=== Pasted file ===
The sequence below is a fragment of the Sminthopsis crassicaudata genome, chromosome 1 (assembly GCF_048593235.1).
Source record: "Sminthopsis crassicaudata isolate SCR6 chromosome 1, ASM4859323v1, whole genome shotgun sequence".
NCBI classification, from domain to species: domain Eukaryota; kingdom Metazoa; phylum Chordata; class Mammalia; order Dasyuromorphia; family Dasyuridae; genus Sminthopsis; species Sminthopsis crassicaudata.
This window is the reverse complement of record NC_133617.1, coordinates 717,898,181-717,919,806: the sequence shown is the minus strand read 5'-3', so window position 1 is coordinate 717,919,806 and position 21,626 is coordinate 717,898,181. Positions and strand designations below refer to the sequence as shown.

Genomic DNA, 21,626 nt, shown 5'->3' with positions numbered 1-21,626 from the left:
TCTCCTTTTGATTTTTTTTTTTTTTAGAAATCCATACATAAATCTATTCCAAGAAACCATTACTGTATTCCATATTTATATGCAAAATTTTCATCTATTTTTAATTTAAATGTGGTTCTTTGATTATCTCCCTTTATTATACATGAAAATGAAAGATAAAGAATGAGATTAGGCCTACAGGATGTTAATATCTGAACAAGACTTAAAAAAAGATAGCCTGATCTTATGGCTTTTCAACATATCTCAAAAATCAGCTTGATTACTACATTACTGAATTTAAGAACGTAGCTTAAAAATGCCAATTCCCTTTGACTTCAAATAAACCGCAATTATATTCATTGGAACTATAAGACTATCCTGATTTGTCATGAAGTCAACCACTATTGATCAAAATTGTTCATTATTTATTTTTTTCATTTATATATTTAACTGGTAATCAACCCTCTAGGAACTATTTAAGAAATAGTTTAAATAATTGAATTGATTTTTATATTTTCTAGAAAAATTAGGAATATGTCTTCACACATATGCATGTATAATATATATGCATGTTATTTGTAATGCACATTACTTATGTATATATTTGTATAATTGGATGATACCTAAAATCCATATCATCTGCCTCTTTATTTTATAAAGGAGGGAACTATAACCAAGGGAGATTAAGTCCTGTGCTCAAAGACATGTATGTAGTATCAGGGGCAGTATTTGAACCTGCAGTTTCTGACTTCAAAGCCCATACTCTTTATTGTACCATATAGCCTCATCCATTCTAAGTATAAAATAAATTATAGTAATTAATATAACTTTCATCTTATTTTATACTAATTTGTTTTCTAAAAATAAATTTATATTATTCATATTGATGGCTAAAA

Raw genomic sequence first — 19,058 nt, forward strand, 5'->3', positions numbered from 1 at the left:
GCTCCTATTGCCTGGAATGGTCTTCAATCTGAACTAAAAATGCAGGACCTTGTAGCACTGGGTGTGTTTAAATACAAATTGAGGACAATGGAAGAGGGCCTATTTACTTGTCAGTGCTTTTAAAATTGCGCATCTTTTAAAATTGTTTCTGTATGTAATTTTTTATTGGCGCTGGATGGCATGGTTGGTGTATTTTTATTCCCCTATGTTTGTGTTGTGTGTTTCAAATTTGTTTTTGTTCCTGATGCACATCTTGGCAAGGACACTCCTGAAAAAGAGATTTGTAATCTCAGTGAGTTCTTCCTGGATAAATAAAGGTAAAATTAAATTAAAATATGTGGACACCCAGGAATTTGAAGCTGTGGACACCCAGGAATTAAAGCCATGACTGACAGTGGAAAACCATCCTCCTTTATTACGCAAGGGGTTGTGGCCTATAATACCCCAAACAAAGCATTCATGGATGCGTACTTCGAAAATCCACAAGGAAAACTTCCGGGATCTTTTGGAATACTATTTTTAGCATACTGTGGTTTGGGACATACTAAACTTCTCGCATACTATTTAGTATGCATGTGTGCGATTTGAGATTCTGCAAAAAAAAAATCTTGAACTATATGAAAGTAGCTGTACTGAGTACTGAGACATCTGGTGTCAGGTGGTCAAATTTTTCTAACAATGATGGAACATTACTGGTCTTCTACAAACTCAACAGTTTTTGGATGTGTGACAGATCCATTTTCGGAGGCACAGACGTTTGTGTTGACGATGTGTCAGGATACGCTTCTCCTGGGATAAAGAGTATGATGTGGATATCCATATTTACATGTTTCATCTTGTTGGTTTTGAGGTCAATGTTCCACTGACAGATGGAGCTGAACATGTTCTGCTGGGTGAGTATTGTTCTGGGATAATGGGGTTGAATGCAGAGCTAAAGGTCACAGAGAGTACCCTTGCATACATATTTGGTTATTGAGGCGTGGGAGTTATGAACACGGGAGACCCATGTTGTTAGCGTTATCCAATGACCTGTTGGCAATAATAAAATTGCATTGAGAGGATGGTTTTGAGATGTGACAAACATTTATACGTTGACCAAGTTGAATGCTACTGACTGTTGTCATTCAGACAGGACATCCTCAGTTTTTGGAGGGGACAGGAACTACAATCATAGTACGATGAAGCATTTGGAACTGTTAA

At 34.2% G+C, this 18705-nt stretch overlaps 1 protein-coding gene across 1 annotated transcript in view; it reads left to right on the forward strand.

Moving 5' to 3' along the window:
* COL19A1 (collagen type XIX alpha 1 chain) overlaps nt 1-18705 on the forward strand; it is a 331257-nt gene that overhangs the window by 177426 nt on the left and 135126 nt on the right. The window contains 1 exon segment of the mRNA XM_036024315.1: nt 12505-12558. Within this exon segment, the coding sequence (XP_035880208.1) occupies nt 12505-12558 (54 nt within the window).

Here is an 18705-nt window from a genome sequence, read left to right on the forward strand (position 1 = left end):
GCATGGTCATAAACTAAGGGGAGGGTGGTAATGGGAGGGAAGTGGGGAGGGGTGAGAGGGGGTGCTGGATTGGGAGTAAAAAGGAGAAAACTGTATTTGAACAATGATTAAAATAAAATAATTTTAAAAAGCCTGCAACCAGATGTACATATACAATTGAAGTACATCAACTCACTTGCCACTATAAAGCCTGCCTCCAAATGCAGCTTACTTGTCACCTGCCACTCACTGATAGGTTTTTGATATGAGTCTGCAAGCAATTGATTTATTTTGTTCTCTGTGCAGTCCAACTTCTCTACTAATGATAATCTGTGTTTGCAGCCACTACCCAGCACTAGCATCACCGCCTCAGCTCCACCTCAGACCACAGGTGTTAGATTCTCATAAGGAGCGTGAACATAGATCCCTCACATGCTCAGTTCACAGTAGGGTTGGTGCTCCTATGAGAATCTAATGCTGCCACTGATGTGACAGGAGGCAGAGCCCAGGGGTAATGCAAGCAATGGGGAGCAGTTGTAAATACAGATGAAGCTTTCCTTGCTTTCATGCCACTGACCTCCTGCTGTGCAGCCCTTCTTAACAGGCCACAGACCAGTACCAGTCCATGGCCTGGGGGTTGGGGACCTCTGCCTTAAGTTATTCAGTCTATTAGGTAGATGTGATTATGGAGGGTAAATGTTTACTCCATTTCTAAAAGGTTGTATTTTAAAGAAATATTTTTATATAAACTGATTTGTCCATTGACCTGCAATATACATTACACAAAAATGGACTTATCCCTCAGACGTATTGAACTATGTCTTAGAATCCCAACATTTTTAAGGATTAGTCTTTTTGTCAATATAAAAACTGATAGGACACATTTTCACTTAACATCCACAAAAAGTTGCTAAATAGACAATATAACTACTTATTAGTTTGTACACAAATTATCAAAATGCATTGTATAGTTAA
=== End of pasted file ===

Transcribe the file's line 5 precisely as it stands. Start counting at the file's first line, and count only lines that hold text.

Genomic DNA, 21,626 nt, shown 5'->3' with positions numbered 1-21,626 from the left: